April 23, 2012
Is there a war on women in America?
Asking a woman friend this question recently she responded, “Yah,” as if she meant “Duh!” “Men try and keep women down all the time,” she said.
Her conviction and matter-of-fact response made me feel a bit uninformed.
Why didn’t I know about this?
So I asked some of my male friends if there is a war on women in America. They had blank looks on their faces. “What war?” they asked.
Obviously, we men are not being sensitive enough to our fellow women’s plight.
Don’t get me wrong; I know about the inequality women face in America, and the huge strides they have made to overcome it.
Also, the “glass ceiling” women face in the workplace and the reality of unequal wages.
And the contentious battle over reproductive rights, which includes strategic efforts by the right to diminish a women’s right to choose.
But, I was not fully cognizant of the “other war” against women raging on in our modern day America.
Peggy Noonan of the Wall Street Journal sums it best as she writes, “The war is against women in American public life, in politics and media most obviously, but in other spheres as well. Leaders who are women are publicly demeaned and diminished because they are women. Women are the object of sexual slurs and vulgar sexual terms, meant to tear down and embarrass.”
Somehow it is now acceptable to cast derogatory sexual terms at female public figures and get away with it.
Historically, women in America faced inequality, but they were still publicly respected as mothers, daughters and sisters. Today, they are disrespected and marginalized as sexual objects.
Women in power are either “sluts,” “bimbos,” “lesbians,” or “ice queens.” This borders on misogyny.
One need not look far to see examples.
Rush Limbaugh called Sandra Fluke a “slut” on air after she testified about contraception. Essentially, Limbaugh called the majority of America’s women – any woman who uses a contraceptive – a slut.
Yet, Limbaugh is still on the air today.
According to a Pew Research Center Survey, the Limbaugh audience includes a larger percentage of men than any other of the major news or opinion outlets surveyed.
Bill Maher reportedly called Sarah Palin and Congresswoman Michele Bachmann “boobs” on air and then called Palin the “c-word” during a stand-up comedy act.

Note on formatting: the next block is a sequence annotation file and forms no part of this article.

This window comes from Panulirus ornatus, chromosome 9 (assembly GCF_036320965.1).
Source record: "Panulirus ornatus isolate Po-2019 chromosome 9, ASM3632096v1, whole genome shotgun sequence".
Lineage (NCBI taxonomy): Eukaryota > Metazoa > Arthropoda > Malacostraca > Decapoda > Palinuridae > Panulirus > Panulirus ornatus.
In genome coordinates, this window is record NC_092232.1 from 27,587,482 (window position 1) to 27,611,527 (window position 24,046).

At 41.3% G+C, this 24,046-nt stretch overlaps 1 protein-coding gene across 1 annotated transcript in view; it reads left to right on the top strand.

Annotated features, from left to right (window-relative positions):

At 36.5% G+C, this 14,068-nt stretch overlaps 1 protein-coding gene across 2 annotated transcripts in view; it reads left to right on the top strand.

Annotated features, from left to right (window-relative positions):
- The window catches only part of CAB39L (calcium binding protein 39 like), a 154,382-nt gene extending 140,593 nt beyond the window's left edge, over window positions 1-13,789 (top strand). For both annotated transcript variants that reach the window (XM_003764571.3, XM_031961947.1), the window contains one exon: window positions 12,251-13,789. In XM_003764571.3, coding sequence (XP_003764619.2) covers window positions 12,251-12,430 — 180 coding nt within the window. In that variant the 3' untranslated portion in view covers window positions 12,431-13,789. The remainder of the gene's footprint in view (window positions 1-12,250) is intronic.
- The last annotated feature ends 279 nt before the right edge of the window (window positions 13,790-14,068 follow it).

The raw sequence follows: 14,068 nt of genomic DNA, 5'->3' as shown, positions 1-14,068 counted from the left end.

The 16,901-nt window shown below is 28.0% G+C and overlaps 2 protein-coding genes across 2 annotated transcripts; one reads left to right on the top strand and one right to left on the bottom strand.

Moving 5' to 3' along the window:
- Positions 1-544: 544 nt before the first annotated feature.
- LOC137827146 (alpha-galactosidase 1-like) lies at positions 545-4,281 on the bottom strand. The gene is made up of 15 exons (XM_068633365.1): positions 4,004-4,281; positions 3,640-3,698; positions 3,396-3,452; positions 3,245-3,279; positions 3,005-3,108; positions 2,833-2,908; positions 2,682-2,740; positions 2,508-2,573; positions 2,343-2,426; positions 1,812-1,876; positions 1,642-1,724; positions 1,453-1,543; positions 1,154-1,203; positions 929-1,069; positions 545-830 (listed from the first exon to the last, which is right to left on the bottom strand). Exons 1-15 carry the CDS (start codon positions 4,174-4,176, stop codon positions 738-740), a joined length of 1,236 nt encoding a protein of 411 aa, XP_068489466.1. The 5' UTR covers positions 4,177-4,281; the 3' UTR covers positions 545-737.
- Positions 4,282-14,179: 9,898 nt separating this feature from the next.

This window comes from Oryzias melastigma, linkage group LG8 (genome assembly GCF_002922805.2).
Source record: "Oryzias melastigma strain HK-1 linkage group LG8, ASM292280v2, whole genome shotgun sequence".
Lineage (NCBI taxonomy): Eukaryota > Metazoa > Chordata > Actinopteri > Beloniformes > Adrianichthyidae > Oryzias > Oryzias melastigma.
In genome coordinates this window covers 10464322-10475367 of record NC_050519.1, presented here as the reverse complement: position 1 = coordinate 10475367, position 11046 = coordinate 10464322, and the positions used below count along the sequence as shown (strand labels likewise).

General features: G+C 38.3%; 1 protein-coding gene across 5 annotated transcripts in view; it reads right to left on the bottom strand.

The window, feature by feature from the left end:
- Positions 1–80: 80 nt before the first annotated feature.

Keith Olbermann felt that Hillary Clinton should have dropped out of the presidential race, and suggested the solution of finding “somebody who can take her into a room and only he comes out.” He also called Michelle Malkin a “big mashed up bag of meat with lipstick.”
Matt Taibbi wrote on his blog that when he reads Malkin’s stuff, he imagines her narrating with a hairy set of balls in her mouth.
Hilary Rosen said that Ann Romney, mother of five, has never worked a day in her life; marginalizing the role of mothers as unworthy.
When asked about the misogynistic press coverage during her run for president, Hillary Clinton said “The level of dismissive and condescending comments, not just about me—what do I care?—but about the people who support me and in particular the women who support me, has been shocking. But what has really been more disappointing to me is how few voices that have a platform have spoken out against it.”
The sexist tone put forth from the mouths of television correspondents reached a feverish pitch during Clinton’s run for president, and continues unabated.
Unfortunately, in addition to using sexism as a tool to diminish powerful women, the media has also portrayed women as sexual objects for so long now, particularly in advertising, that disrespecting women is now part of our social fabric.
Sexism is ubiquitous in television, film, radio and magazines.
A recent television commercial depicts a woman having a sexual fantasy while shopping for a certain drain cleaner which claimed “double impact” effectiveness. In her “fantasy” two muscular men showed up at her door.
The first man said, “I am here to snake your drain,” and the second man said, “I am here to flush your pipe.” Then, “afterwards,” the woman snaps out of her fantasy and she is in the aisle of a store with the product in hand, and the two men from the fantasy are there ogling her.
The commercial was dark, almost sinister – and just plain weird.
It is no wonder that verbally assaulting a woman with sexual epithets in public has become acceptable in America.
Because sexism is so prevalent and accepted, men in power can use it as a weapon to belittle women. Sexual epithets are used to portray strong-willed women as either sexual objects, or as sexually undesirable. The woman is stereotyped as unimportant, and what she says becomes irrelevant.
Men of power do not want to lose control of their power. They want to keep it. So, evidently, they must keep women down.
As long as our society accepts sexism and treats women as sexual objects, then misogyny will continue unabated.
As a man and father, I am standing up to sexism, and telling my friends about it.
Like a male friend of mine said, “If I ever catch myself being sexist, then I remind myself that she is someone else’s daughter.”
If we remind ourselves that all women are mothers, daughters and sisters, and give them their due respect, our society will be a much better place.
Let’s end the war on women.